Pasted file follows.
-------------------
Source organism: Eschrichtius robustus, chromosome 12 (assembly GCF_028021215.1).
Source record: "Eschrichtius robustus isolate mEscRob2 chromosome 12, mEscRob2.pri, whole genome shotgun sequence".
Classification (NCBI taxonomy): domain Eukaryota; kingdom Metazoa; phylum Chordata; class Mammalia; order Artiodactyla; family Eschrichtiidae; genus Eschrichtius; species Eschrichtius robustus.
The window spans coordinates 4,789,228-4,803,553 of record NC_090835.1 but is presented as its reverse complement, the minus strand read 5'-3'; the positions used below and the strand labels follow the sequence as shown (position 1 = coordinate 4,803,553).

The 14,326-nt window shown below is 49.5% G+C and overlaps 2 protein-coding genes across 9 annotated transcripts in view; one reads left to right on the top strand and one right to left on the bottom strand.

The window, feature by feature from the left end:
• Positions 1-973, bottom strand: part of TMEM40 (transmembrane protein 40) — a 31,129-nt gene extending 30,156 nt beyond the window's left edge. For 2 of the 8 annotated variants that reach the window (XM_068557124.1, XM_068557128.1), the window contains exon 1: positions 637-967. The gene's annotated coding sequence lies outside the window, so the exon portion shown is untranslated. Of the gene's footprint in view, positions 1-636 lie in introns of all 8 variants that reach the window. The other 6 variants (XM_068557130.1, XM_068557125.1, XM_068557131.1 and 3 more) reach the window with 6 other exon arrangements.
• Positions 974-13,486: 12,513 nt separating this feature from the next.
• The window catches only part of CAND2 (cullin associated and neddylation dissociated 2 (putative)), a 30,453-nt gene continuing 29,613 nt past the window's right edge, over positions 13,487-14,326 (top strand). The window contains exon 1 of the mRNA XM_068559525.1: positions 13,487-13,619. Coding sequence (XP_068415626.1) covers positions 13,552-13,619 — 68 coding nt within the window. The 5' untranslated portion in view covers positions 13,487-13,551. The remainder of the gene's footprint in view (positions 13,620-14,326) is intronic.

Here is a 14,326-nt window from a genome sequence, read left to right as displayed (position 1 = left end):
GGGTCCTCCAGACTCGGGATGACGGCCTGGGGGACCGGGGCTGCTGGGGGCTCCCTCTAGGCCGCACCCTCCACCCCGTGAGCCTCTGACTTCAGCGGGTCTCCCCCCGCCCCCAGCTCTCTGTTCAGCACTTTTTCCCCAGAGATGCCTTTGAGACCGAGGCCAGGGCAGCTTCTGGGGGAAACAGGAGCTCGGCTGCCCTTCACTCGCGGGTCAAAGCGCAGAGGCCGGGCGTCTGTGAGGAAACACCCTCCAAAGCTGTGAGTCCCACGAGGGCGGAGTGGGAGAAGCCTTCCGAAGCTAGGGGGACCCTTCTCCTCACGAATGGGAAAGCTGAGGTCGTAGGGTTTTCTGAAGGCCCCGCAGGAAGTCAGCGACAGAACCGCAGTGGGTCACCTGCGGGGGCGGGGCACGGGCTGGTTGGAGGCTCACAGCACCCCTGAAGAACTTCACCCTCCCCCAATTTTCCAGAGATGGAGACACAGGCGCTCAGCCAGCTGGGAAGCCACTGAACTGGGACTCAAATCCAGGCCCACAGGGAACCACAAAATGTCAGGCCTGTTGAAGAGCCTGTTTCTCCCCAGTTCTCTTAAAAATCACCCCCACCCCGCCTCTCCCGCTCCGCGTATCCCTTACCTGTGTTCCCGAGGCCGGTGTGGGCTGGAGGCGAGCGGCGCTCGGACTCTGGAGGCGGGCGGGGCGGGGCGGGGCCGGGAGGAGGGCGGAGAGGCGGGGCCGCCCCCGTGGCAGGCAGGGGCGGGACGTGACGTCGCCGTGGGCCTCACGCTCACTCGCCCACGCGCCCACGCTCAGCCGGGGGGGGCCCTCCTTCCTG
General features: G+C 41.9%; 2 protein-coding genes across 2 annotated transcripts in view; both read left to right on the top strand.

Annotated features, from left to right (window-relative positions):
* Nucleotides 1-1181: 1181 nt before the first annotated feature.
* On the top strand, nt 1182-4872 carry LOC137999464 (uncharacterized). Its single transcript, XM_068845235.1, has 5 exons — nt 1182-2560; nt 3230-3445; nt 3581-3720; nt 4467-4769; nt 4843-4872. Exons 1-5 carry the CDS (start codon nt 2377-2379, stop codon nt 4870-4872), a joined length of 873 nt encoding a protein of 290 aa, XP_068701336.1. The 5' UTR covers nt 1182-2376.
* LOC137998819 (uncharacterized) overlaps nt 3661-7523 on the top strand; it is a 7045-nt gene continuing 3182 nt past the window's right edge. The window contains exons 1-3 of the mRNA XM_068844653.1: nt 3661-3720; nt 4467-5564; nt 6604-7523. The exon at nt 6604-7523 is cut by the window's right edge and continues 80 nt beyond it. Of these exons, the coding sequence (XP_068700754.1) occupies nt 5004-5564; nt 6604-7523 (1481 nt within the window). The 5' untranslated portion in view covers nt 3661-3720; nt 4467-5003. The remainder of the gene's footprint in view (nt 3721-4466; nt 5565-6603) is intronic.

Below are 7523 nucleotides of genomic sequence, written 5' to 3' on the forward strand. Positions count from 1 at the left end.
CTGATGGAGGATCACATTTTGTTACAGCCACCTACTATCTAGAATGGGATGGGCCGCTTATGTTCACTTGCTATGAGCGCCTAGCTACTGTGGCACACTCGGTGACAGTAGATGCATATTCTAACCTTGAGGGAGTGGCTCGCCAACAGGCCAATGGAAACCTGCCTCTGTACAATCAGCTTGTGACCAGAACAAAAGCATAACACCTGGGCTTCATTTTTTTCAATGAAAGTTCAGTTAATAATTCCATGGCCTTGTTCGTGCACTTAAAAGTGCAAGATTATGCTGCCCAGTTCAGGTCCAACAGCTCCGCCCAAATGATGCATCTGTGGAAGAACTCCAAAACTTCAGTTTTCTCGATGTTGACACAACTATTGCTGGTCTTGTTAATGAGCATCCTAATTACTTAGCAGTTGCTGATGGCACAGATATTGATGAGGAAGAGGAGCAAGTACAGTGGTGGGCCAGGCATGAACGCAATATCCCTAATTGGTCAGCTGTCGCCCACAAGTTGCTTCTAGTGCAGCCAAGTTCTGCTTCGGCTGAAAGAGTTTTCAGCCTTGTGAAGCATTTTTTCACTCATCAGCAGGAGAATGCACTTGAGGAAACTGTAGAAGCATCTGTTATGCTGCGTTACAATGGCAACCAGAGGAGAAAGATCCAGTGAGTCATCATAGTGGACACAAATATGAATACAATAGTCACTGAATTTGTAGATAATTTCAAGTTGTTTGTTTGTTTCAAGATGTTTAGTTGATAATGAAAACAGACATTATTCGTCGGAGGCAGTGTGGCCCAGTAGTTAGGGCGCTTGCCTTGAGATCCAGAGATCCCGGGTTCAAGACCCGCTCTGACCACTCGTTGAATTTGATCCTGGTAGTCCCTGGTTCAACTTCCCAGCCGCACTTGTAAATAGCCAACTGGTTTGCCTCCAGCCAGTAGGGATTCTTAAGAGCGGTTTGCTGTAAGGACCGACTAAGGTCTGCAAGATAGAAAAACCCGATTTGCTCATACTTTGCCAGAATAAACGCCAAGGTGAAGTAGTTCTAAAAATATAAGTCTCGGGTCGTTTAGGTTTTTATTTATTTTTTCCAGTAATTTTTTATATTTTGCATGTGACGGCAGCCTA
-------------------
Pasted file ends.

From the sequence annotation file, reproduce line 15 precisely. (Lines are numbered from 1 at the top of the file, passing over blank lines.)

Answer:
* On the top strand, nt 1182-4872 carry LOC137999464 (uncharacterized). Its single transcript, XM_068845235.1, has 5 exons — nt 1182-2560; nt 3230-3445; nt 3581-3720; nt 4467-4769; nt 4843-4872. Exons 1-5 carry the CDS (start codon nt 2377-2379, stop codon nt 4870-4872), a joined length of 873 nt encoding a protein of 290 aa, XP_068701336.1. The 5' UTR covers nt 1182-2376.